"We can talk about that later, I have some beans in a pot.  You can join us, then we'll talk about what you need to go on."
The farmer, Eucheron and his workers soon came in for the meal.  In the discussion over the food, he mentioned that he had seen Bardyllis and his gang riding north the previous week, so he wasn't surprised that they had run afoul of them.  He wasn't aware of any ruins near the farm, but had rarely ventured into the mountains east of the valley.  He did offer to sell Maedus a set of old studded leather, which he claimed he had recovered from a casualty of the battle years before.  In response to a question from Teuta, he replied that there were no healers in the valley, the closest temple being to the west south of the gorge.5
Game notes below the jump.

Wednesday, March 20, 2013

Movie Review - Oz Great and Powerful

Now I go to movies when my better half tells me I'm going to the movies.  Which means that other than LoTR, where I'm already familiar with the story, I usually don't see anything related to gaming.

Oz is simultaneously a prequel, an independent story and a homage to the original Judy Garland Wizard of Oz film.  Starting with the 'cardstock' titles, which I suspect are actually CGI, the movie tries to emulate the look and feel of the films of the 1930's.  The homage  aspect starts at the beginning where the Kansas scenes are filmed in black and white, as in the original.  Oz is the traveling magician, with an assistant name 'Frank', in the 'Baum Brothers Circus'; a nice shout out to the author.  And there is a brief scene where an old flame stops by to announce that 'John Gale' has asked her to marry him, nicely foreshadowing the heroine of it's predecessor.  I'll also say that the city Oz as imagined in this film, seems to give a tip of the hat to Fritz Lang's Metropolis; which I believe carried over to the Disney castle in the credits.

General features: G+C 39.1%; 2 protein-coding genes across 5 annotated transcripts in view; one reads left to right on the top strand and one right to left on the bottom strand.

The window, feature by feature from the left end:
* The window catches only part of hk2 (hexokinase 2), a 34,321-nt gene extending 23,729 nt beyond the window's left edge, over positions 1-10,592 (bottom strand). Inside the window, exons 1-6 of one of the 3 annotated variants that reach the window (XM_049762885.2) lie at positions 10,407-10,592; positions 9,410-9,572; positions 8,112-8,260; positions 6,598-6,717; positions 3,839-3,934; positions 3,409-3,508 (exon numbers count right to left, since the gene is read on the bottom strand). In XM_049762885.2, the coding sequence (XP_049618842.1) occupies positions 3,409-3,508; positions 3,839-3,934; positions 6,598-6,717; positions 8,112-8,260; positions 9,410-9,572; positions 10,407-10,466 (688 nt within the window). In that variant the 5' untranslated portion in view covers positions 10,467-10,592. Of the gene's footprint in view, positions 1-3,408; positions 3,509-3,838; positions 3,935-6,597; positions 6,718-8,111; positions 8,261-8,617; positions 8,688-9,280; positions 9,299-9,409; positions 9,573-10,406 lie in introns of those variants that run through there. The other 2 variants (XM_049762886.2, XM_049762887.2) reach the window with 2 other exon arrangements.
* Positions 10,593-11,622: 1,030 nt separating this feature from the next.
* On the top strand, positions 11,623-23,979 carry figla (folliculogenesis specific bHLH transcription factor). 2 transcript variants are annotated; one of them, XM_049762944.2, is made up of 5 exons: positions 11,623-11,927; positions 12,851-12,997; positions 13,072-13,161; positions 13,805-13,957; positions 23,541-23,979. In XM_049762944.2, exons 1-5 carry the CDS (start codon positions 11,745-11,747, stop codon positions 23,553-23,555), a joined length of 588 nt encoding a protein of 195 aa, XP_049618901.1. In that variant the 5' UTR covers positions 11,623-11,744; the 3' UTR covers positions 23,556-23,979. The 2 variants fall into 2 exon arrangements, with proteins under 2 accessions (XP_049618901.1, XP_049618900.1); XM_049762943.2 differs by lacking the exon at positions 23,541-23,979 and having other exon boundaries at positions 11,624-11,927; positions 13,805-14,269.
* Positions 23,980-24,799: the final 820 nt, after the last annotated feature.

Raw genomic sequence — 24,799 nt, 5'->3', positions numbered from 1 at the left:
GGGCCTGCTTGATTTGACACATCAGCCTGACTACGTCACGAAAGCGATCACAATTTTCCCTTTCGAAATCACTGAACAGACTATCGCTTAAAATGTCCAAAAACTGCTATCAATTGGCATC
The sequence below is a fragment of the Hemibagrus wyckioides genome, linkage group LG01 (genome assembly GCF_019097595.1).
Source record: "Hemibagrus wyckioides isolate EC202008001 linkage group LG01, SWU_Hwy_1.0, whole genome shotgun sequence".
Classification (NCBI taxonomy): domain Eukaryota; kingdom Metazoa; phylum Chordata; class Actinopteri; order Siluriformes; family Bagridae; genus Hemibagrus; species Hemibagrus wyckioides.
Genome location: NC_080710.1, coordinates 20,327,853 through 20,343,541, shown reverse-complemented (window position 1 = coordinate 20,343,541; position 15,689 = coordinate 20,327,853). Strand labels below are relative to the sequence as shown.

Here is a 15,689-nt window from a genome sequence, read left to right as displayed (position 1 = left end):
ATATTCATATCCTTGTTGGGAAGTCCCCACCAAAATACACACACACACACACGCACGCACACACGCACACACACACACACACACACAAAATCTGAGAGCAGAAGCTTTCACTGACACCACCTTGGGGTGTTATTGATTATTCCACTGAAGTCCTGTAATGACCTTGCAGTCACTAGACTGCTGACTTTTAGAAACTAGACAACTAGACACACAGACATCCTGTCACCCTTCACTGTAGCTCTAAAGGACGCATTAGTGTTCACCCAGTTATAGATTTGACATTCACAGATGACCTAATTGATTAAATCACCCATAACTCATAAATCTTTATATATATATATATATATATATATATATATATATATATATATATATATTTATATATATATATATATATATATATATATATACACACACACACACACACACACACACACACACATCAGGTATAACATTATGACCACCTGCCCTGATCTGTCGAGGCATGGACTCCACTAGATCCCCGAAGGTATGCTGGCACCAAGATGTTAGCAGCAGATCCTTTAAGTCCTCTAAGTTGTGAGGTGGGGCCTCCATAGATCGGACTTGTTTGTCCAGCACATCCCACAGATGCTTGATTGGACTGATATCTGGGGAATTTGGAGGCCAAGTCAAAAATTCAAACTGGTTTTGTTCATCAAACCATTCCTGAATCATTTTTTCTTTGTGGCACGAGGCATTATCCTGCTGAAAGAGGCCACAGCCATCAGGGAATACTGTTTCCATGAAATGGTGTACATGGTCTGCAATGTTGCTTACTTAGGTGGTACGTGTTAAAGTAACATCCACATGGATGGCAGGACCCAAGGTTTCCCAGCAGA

I won't spoil it with too many details, the story revolves around this sideshow magician becoming the Wizard of Oz.  The story itself may be new, I  know that Baum wrote several books set in Oz, but haven't read them.  The scenery resembles that of the original, but with all the powers of CGI behind it.  The witch is wicked, the Munchkins are munchkiny and [spoiler] the flying monkeys are (mostly) baboons.  They do a nice job of not letting the audience see the monsters the wicked witch has unleashed on the poor residents of Oz, which heightens the dramatic tension.  There was one character development that I did not foresee, but which I heartily appreciated. 

Now for the gaming aspect.  After landing in the Oz, he has an encounter with 'river faeries'; these may help roll back the  Tolkien interpretation of the fae as being wonderful enlightened beings.  These are how the fae should be played, they have the sense of humor of an eight year old and they have teeth.

Baum's works are viewed (probably correctly) as geared towards juveniles, so they neglected as a source of inspiration in RPGs.  This should be revisited by DMs, the flower orchestra is a masterful piece background that tells the characters "you're not in Kansas anymore".  I suspect similar pieces exist in his works.

Finally, if you are in a game that has the Mountebank class, James Franco gives a tutorial in how to play the class.

I give Oz Great and Powerful five skulls.  Mind you, Mila Kunis would get a high skull count for looks alone, but her performance demonstrated a range that I did not suspect that she had.


Monday, March 18, 2013

Book Review - The End of the Story